After discovery was completed (see ECF No. 66 at 1), Defendants filed the instant motions for summary judgment (see ECF Nos. 87 to 100). Although Defendants raise several grounds for summary judgment, each motion is specifically tailored to each of the 14 remaining Plaintiffs, such that not all of the grounds raised are applicable to each Plaintiff. (See ECF No. 131 at 52 (appendix).) Defendants assert that they are entitled to summary judgment on all or some of the claims asserted by all or some of the remaining Plaintiffs because there is no genuine dispute that (1) certain Plaintiffs were properly classified as independent contractors and were not jointly employed by Defendants; (2) Defendants lacked the requisite knowledge of the hours Plaintiffs worked; (3) certain Plaintiffs are subject to the retail or service establishment exemption for overtime wages under 29 U.S.C. § 207(i); (4) certain Plaintiffs were paid at least the minimum wage; (5) certain Plaintiffs are unable to make the requisite showing of damages; (6) certain Plaintiffs' claims are barred by two year statute of limitations in 29 U.S.C. § 255(a); and (7) certain Plaintiffs were properly paid overtime wages during their employment with MasTec. (See ECF Nos. 87-1, 88-1, 89-1, 90-1, 91-1, 92-1, 93-1, 94-1, 95-1, 96-1, 97-1, 98-1, 99-1, 100-1; see also ECF No. 131 at 52.)

         II. LEGAL STANDARD

         Summary judgment is appropriate when the materials in the record show that “there is no genuine dispute as to any material fact and the movant is entitled to judgment as a matter of law.” Fed.R.Civ.P. 56(a). “[I]n ruling on a motion for summary judgment, ‘the evidence of the nonmovant[s] is to be believed, and all justifiable inferences are to be drawn in [their] favor.'” Tolan v. Cotton, __ U.S. __, 134 S.Ct. 1861, 1863 (2014) (per curiam) (brackets omitted) (quoting Anderson v. Liberty Lobby, Inc., 477 U.S. 242, 255 (1986)). A dispute is genuine “if the evidence is such that a reasonable jury could return a verdict for the nonmoving part[ies], ” and a fact is material if it “might affect the outcome of the suit under the governing law.” Anderson, 477 U.S. at 248.

         The parties seeking summary judgment shoulder the initial burden of demonstrating to the court that there is no genuine issue of material fact. See Celotex Corp. v. Catrett, 477 U.S. 317, 323 (1986). Once the movants have made this threshold demonstration, the non-moving parties, to survive the motion for summary judgment, may not rest on the allegations averred in their pleadings. Rather, the non-moving parties must demonstrate that specific, material facts exist which give rise to a genuine issue. See Id. at 324.

         III. ANALYSIS

         The court addresses Defendants' grounds for summary judgment below. As indicated by the truncated recitation of the facts above, the court discusses the relevant evidence to which the parties point in each of the below subparts as needed.

         A. Joint employment and designation of Plaintiffs' employment status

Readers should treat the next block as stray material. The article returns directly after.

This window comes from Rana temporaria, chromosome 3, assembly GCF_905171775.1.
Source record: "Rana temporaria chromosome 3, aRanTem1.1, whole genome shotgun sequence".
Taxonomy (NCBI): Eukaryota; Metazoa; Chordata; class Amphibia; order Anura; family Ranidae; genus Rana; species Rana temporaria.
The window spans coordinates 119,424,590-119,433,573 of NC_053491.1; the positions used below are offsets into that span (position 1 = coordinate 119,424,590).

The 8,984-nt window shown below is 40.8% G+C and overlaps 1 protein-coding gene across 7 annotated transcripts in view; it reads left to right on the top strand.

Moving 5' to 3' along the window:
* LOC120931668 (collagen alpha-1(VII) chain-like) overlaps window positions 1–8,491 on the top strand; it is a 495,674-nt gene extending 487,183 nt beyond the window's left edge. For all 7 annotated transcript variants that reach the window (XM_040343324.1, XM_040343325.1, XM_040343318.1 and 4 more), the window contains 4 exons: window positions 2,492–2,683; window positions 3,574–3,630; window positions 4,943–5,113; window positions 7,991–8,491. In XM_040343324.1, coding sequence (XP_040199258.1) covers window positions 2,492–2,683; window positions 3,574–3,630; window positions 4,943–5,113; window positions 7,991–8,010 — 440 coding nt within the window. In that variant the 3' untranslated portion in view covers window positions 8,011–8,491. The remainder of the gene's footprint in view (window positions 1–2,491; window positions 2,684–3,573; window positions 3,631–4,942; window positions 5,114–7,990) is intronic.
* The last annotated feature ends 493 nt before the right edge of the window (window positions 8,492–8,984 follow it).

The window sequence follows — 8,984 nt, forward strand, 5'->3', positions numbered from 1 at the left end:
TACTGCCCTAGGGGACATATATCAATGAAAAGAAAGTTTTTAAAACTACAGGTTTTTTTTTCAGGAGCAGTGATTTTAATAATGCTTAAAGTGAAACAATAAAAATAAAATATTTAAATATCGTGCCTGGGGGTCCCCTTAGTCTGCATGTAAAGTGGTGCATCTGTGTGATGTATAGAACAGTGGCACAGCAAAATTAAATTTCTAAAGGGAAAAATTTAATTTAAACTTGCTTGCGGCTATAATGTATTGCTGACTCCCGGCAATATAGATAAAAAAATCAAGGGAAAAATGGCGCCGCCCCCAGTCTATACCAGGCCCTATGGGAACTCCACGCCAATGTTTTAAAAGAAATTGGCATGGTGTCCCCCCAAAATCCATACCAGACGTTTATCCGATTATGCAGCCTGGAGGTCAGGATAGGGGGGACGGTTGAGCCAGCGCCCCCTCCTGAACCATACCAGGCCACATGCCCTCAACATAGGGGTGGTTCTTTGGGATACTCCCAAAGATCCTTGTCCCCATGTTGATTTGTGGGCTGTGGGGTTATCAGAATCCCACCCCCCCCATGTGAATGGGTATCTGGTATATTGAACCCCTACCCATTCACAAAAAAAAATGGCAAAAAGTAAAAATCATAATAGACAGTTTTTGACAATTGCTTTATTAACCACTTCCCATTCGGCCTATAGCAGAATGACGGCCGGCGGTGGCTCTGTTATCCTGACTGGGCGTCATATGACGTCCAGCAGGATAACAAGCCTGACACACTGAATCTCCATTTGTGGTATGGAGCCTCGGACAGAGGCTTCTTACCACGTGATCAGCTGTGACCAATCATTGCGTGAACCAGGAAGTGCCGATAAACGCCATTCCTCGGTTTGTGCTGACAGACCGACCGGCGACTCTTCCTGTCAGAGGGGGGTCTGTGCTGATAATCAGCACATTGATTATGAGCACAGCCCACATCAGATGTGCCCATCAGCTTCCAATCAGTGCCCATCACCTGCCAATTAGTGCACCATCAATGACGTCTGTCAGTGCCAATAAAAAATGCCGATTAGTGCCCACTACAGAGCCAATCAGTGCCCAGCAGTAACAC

As Defendants correctly point out, for a defendant to be liable under the FLSA provisions at issue here, a plaintiff must prove that he was the defendant's employee, as that term is used for purposes of the FLSA. See Salinas v. Commercial Interiors, Inc., 848 F.3d 125, 133 (4th Cir. 2017) (citing 29 U.S.C §§ 203(e)(1), 206(a), 207(a)(1)). Under the FLSA, an individual may be jointly employed by more than one entity at the same time, with all joint employers being jointly responsible for compliance with the FLSA. See Id. at 133-35. Under their theory of liability, Plaintiffs appear to argue that each Plaintiff was jointly employed by DirecTV and MasTec (see ECF No. 125 at 71-88), even though Plaintiffs Bullock and Ryman assert claims against DirecTV only, and not against MasTec (see ECF No. 1 ¶¶ 84, 147).

         In their first ground for summary judgment, Defendants have asserted in their motions that Plaintiffs fail to adduce evidence sufficient to raise a genuine dispute that DirecTV and MasTec did not jointly employ Plaintiffs Alston, Hilton, Jenkins, Kile, Linley, McPherson, Naves, Robinson, Simon, and Watkins (see ECF No. 87-1 at 10-21; ECF No. 90-1 at 8-20; ECF No. 91-1 at 9-20; ECF No. 92-1 at 9-21; ECF No. 93-1 at 9-21; ECF No. 94-1 at 10-22; ECF No. 96-1 at 9-20; ECF No. 98-1 at 11-23; ECF No. 99-1 at 10-22; ECF No. 100-1 at 12-25) or that DirecTV was not a joint employer of Plaintiffs Bullock, Gleaton, Pegues, and Ryman (see ECF No. 88-1 at 8- 20; ECF No. 89-1 at 10-19; ECF No. 95-1 at 9-18; ECF No. 97-1 at 9-20). Defendants argue that the larger group of Plaintiffs have failed to adduce sufficient evidence that DirecTV and MasTec were their joint employers under the four-factor test set forth in Bonnette v. California Health & Welfare Agency, 704 F.2d 1465 (9th Cir. 1983), or the six-factor test set forth in Ling Nan Zheng v. Liberty Apparel Co., Inc., 355 F.3d 61 (2d Cir. 2003), (see, e.g., id. at 14-21) and that the smaller group failed to adduce sufficient evidence that DirecTV was their joint employer under either the Bonnette or Zheng tests (see, e.g., ECF No. 88-1 at 13-20).With respect to all Plaintiffs except Gleaton, Pegues, and Robinson, Defendants also argue that each of them were independent contractors of an HSP subcontracted by MasTec to provide technicians for DirecTV and that, because they were independent contractors of a third party, they, as a matter of law, could not be employees of MasTec and DirecTV. (See, e.g., ECF No. 87-1 at 10 (citing Roslov v. DirecTV, Inc., __ F.Supp.3d __, No. 4:14-cv-00616 BSM, 2016 WL 6892110 (E.D. Ark. Nov. 4, 2016)).)